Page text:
Army thinks big on net mgmt.

The United States Army is mounting a campaign to develop the largest, most ambitious network management system ever built, and it's drafting commercial software and Internet standards for the job.

As early as this week, the Army will award a pair of contracts to design and build the Joint Network Management System (JNMS), a high-level network planning, monitoring and control system that will be used in combat operations. Every major network management software vendor -- including Hewlett-Packard, Computer Associates, BMC Software, Tivoli Systems and Concord Communications -- is vying for a piece of the deal, which could be worth $1 billion or more over the 15-year life of the program.

"The military is so dependent on networks, computers and phones," says Martin Amen, director of the space and communications systems division for Logicon, a government contractor bidding on JNMS. "When you look at what the military is trying to do -- the planning, deployment and redeployment of diversified networks on the battlefield -- you see that the mission is pretty daunting compared to the commercial network management problem."

"There's no doubt that this is the biggest network management system ever built," says another industry executive tracking the JNMS program, who asked not to be identified. "Nobody in the world operates a network as big as the Department of Defense. This is like supporting a mobile Ma Bell. The logistics, the tactical planning, the requirements on this program are massive."

The initial JNMS contracts are expected to be in the $75 million to $100 million range, according to Lt. Col. Angel Colon, product manager for communications management systems at the Army's Communications-Electronics Command (CECOM). But Colon confirms the program likely will be worth many times that amount as the Navy, Marines and Air Force buy compatible gear.

Three systems-integration teams are in the running for the JNMS contracts: AT&T is teamed with Lockheed Martin, Harris, ACS Defense and Computer Associates; Logicon is teamed with General Dynamics; and Science Applications International Corp. is teamed with TRW. Each team has dozens of subcontractors, leaving many IT companies around the Washington Beltway with champagne on ice to celebrate a possible JNMS victory.

"The buzz on JNMS is intense," the industry executive says. "We're all in a waiting game now."

On the drawing boards for a decade, JNMS will serve as a common network management platform for joint military operations. The Army is handling the research and development for JNMS, but the system will be deployed across all the military services.

The first units are due in 2003, with full deployment expected by 2006.

Delivering a shared view

JNMS is planned to provide the military's top brass with a shared view of the network infrastructure being used in a particular military operation. As such, it will manage networks that are strung together at a moment's notice out of radio, satellite, wired and wireless links in far-flung regions of the world. And its users -- military commanders aboard ships, tanks and aircraft -- are among the most mobile.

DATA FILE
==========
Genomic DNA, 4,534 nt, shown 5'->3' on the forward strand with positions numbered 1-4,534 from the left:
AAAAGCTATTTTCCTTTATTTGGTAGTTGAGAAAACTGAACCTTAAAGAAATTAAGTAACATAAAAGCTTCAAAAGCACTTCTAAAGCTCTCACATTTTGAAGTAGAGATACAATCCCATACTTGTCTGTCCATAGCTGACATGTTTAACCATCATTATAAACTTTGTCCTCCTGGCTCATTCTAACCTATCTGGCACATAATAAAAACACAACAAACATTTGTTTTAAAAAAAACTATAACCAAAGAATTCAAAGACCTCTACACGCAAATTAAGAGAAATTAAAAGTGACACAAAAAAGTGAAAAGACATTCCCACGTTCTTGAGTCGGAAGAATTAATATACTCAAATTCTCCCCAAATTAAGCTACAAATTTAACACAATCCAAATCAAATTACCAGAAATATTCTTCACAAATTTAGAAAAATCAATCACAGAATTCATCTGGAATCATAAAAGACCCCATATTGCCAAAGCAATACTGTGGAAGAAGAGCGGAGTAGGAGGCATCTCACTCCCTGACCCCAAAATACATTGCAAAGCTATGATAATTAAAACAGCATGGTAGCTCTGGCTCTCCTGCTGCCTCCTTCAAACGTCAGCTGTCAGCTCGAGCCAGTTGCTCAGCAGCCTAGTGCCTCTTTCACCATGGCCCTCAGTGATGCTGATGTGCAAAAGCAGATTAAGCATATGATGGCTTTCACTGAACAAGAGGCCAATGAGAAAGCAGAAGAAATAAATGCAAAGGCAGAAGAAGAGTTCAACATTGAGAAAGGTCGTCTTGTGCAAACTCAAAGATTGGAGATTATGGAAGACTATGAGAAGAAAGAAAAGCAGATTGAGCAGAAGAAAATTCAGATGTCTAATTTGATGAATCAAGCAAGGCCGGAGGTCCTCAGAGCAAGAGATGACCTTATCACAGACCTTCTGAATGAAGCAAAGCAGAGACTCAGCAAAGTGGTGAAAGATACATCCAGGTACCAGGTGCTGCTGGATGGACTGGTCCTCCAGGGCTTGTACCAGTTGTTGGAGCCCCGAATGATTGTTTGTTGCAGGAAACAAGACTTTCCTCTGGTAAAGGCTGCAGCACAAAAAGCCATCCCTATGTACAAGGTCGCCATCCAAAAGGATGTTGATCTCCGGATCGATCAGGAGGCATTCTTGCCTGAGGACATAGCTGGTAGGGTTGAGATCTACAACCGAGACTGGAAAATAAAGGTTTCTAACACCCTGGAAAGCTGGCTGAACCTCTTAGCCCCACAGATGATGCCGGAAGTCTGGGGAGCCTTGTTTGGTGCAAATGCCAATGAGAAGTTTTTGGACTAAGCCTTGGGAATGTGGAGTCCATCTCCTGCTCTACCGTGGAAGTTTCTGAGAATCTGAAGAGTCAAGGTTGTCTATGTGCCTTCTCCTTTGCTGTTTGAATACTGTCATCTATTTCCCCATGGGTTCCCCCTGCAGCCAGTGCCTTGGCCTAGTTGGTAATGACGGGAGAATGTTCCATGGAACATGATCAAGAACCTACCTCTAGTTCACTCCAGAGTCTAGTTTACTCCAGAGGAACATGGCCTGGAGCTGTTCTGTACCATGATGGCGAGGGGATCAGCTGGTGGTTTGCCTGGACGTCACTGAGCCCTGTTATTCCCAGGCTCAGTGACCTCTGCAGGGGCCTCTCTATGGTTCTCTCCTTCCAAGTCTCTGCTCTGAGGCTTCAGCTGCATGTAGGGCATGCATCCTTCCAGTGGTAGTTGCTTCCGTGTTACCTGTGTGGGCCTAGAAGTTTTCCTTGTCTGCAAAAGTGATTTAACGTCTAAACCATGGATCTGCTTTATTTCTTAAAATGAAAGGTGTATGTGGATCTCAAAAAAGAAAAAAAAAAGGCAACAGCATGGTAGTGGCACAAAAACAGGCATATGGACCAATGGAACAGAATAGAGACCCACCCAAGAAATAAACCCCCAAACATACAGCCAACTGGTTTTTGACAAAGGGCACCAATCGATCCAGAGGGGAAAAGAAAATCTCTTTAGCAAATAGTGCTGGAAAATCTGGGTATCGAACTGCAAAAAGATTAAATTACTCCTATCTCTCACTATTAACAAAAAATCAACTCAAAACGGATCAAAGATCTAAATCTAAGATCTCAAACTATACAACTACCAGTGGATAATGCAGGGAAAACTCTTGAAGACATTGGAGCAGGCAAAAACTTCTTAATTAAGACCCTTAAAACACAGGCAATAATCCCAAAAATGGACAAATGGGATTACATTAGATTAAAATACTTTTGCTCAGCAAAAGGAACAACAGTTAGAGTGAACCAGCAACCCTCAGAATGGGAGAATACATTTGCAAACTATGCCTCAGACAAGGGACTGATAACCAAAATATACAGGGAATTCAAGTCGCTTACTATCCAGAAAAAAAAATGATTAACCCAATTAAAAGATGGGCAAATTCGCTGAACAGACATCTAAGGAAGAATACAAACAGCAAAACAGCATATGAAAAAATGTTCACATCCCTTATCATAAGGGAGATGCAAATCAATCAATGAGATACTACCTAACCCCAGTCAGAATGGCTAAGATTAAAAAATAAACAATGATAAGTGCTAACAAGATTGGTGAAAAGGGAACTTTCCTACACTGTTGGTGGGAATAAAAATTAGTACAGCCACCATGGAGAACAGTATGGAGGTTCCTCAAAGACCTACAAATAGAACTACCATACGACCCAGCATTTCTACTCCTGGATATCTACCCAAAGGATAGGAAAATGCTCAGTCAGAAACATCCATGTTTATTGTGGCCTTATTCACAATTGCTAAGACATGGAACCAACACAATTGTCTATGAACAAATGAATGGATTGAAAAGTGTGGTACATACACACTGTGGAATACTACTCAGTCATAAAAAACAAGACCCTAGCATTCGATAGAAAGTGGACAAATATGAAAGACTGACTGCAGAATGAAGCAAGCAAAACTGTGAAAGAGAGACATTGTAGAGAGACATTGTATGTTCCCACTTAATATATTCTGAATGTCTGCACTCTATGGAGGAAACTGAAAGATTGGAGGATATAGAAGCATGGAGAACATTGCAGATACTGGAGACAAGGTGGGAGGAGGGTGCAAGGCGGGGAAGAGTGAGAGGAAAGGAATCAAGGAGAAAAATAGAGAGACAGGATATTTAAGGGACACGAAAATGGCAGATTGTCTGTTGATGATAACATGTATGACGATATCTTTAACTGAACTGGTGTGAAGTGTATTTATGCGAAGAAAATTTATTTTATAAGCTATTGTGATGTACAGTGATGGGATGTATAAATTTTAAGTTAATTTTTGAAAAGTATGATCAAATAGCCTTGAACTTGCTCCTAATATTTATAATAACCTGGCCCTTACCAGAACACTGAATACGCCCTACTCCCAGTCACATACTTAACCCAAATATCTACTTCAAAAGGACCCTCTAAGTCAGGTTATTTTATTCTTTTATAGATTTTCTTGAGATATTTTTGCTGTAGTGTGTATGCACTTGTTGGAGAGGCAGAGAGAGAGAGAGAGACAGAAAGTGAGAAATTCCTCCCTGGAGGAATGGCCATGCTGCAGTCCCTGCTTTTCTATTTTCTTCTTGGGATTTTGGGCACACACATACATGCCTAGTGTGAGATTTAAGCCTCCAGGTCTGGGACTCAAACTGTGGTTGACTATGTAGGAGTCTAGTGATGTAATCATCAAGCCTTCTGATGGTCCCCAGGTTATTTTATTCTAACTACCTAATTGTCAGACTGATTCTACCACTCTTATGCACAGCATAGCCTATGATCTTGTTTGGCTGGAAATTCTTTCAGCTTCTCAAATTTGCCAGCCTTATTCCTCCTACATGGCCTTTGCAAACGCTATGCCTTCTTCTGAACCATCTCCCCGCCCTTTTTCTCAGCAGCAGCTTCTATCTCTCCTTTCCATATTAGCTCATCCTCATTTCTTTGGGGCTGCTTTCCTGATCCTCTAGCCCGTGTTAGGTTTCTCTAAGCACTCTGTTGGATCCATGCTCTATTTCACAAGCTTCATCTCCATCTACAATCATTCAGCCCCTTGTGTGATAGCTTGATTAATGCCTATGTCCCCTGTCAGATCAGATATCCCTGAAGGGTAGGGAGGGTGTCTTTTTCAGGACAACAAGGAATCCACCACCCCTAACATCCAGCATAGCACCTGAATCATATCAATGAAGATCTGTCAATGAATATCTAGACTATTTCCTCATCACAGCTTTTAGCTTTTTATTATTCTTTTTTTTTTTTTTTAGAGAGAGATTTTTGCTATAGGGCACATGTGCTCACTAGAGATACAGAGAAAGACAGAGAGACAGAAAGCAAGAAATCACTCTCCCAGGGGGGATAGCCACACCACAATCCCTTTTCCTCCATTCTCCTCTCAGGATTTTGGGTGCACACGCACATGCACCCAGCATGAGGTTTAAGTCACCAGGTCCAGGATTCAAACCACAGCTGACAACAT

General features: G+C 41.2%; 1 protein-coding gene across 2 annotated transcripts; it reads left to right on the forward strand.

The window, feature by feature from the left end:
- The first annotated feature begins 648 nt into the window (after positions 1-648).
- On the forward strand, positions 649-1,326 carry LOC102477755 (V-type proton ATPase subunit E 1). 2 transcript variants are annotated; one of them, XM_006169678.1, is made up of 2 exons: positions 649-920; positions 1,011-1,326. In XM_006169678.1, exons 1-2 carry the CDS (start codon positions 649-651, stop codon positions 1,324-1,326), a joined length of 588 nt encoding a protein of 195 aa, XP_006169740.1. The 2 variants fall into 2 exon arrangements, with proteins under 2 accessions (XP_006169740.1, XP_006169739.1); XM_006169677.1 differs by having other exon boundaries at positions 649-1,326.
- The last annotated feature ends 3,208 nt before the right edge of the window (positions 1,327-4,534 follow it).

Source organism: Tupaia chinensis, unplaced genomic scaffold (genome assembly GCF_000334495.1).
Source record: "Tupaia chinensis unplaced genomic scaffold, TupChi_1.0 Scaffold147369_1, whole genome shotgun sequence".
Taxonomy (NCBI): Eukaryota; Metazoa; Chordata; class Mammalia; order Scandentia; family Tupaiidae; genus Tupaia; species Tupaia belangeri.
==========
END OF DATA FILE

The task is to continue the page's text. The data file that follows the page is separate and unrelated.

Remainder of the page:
JNMS is expected to support high-level and detailed network planning, monitoring, reconfiguration, spectrum management and security.

It replaces a 2-year-old interim system dubbed JDIICS-D for Joint Defense Information Infrastructure Control System-Deployed, which provides rudimentary network monitoring and trouble ticketing.

"JNMS will enable the actual network planning and the sharing of plans across different headquarters and services," Colon says. "For the first time across the services, we'll have a flexible and scalable network management architecture. We can continue to add modules and capabilities without having to go back to the drawing board."

The common architecture should ease user training, which is a serious problem given the military's transient workforce.

"If we have a common network management capability, as people rotate from one region to another, they don't have to relearn the tools," Colon says.

The JNMS architecture relies heavily on commercial software, and it mandates Internet standards including TCP/IP, SNMP and RMON. These requirements are designed to eliminate interoperability problems between the services and protect the military's investment into the future.

"One of the things that the Army has talked about is developing a flexible, extensible architecture so you can plug and play certain commercial off-the-shelf technology as the system goes forth in its evolution," Logicon's Amen says.

Does AT&T have a leg up?

Indeed, the AT&T team hopes the experience managing its telecommunications network will give it a leg up on the competition.

"The solution that we offered up to the Army is heavily influenced by what AT&T does in the commercial marketplace," says Jerry Garretson, who directs military communications programs at GRC International, an AT&T company. "But instead of leasing services as we would in the commercial world, we'll build a system and sell it to the military."

The Army will award two JNMS contracts: one each for software development and training and support. Both contracts last for one year, with six one-year extensions. The software contract includes options for the Army to buy hardware, including network management servers and clients.

"One of the vagaries here is the hardware options," says George Fitzpatrick, project leader for JNMS for the Army's CECOM. How much JNMS will ultimately cost depends "on what capabilities the services have and how many systems they need."

Among the companies expected to play a role in JNMS regardless of which team is selected are the vendors whose products are already used in JDIICS-D: HP, Cisco, Remedy and OPNET Technologies.

This story, "Army thinks big on net mgmt." was originally published by Network World.

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